6. Sinfoniekonzert: Zwischen Welten

Works by Hannah Kendall and Gustav Mahler

1 hour 50 minutes, one intermission

For adults and young people from age 12

Dates and tickets

Unfortunately, no further dates are planned for this production.

Hannah Kendall (*1984)
O Flower of Fire – Premiere of the Video Version

Gustav Mahler (1860-1911)
Symphony No. 4 in G major

British composer Hannah Kendall often explores her Guyanese roots in her works, Guyana being a country that was heteronomous for a long time. She transcends borders not only in her sujets, but also in her musical language. Her works breathe more than just music – and therefore this concert, whose limits are extended by performative video art, is a part of our series “more than music”. In her new piece O Flower of Fire, commissioned by the State Orchestra of Lower Saxony – with the kind support of the Ernst von Siemens Music Foundation and the Foundation State Orchestra of Lower Saxony – Hannah Kendall will work with the award-winning video artist Akhila Krishnan, who will create its performative composition.

Inspired by both the poetic and the socio-political works of the Guyanese independence activist Martin Carter, in this orchestral work Hannah Kendall addresses the underrepresented issue of colonialism and the ways that society deals with this problem.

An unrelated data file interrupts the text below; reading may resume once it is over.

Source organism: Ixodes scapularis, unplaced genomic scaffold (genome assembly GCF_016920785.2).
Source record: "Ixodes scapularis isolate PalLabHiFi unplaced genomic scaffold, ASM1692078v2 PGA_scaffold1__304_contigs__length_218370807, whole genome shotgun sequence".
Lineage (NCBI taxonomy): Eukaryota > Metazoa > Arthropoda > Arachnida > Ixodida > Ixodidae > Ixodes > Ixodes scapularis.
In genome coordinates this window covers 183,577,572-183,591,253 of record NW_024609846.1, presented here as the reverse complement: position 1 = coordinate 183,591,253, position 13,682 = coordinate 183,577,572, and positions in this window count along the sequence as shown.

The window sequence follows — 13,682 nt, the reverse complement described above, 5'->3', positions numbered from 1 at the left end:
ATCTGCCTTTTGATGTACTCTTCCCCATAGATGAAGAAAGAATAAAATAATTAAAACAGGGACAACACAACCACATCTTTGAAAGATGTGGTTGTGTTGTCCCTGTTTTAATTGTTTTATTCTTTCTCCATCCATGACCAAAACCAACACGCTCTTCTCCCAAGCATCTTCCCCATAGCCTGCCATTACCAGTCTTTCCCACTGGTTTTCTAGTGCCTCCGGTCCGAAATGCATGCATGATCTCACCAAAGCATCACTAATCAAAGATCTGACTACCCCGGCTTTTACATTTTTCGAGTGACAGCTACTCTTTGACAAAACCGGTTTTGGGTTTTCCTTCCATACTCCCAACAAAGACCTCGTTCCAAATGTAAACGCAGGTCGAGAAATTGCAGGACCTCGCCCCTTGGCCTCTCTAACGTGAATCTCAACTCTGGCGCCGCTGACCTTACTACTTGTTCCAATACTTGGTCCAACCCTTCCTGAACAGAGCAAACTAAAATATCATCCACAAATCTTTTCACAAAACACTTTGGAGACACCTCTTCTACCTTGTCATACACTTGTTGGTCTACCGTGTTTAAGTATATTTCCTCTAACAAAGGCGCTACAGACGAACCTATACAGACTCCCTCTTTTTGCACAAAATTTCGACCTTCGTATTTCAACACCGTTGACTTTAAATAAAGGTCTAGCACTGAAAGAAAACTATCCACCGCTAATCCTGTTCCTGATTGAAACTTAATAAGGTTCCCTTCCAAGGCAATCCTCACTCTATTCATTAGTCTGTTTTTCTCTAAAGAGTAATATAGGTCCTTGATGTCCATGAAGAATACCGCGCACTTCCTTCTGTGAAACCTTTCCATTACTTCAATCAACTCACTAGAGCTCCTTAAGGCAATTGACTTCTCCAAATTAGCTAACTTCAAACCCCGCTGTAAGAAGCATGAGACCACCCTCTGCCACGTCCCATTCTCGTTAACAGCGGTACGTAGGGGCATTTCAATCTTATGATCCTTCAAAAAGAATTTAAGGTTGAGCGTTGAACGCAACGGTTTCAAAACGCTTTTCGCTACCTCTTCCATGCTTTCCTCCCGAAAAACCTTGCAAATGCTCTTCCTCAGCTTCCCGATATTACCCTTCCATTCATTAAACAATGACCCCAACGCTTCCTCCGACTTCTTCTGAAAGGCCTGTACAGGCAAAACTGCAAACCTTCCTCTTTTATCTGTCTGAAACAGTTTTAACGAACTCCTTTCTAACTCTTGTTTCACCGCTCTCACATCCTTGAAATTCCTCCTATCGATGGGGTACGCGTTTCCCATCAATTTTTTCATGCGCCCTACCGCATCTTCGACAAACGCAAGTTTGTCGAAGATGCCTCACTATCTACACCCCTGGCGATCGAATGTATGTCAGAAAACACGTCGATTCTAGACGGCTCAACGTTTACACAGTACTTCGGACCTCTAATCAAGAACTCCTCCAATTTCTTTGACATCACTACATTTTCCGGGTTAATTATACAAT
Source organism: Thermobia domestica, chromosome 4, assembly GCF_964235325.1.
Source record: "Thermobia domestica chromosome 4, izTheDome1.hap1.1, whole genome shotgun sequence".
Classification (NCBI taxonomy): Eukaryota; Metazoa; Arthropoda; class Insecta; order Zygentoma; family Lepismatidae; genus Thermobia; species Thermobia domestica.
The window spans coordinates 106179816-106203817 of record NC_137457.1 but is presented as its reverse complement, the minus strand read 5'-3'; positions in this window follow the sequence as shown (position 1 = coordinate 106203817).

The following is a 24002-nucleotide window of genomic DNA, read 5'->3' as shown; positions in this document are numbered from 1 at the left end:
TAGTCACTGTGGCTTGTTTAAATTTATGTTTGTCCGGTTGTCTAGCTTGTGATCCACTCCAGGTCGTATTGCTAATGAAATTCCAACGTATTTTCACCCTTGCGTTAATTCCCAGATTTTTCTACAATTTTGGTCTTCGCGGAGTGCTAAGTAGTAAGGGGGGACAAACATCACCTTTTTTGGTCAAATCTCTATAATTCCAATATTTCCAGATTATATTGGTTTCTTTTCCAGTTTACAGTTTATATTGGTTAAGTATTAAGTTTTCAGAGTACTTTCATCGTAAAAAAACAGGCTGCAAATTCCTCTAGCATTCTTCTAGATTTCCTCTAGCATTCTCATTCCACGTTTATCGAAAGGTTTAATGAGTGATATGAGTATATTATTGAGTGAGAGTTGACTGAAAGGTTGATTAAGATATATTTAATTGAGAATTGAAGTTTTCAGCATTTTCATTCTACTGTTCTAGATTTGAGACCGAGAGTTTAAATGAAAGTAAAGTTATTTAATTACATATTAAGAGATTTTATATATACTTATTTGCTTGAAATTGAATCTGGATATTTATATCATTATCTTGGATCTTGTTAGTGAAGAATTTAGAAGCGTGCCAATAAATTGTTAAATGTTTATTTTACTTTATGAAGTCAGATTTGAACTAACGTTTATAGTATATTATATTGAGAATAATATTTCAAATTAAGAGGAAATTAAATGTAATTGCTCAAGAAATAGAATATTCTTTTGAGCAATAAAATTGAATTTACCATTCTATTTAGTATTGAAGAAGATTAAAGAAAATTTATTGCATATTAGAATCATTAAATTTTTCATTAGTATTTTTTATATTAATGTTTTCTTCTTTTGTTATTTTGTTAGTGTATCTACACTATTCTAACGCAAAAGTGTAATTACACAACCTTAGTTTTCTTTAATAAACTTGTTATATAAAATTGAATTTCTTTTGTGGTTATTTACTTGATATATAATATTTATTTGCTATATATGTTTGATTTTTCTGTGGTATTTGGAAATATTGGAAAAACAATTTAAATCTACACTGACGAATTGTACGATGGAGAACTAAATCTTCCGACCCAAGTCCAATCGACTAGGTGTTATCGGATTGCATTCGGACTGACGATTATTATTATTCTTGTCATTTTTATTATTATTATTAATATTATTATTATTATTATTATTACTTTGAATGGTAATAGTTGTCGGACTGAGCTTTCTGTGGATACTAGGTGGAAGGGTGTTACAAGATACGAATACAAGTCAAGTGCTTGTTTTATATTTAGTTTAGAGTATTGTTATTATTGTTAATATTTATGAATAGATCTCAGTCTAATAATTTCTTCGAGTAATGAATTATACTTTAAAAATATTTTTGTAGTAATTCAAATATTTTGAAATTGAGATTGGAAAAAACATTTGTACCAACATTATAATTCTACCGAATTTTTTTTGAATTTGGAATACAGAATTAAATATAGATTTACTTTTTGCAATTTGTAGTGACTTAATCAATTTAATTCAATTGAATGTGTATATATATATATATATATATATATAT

“Imagine the undifferentiated cerulean blue […]. That is the basic atmosphere of it all. Only sometimes, it becomes dark and spookily eerie: It isn’t the sky itself, however, that grows dim – it keeps shining in eternal blue.” This is how Gustav Mahler described the mood of his fourth symphony. With Mahler’s usual monumental expansiveness and a duration of over an hour, this symphony ranges between the “serenity of a higher realm, unknown to us” and the earthly-ephemeral. Originally, Mahler had intended the fourth movement "Wir genießen die himmlischen Freuden (We revel in heavenly pleasures)” to be included in his third symphony. But this work’s already more than opulent dimensions led him to transfer his heavenly ideas – and finally resulted in a symphony all of their own. The abundance of carefree and cheerful melodies of this symphony never remains entirely unclouded, a darker element is never far away, the juxtaposition of laughter and tears, of the celestial and the gruesome pervades the entire work. The final movement seems like a climax without climax: Entitled Das himmlische Leben (The Heavenly Life) and created as a lied for soprano and orchestra, this movement eschews any final frenzy of sound but rather fades away quietly, unobtrusively leaving the heavenly world suggested by the music.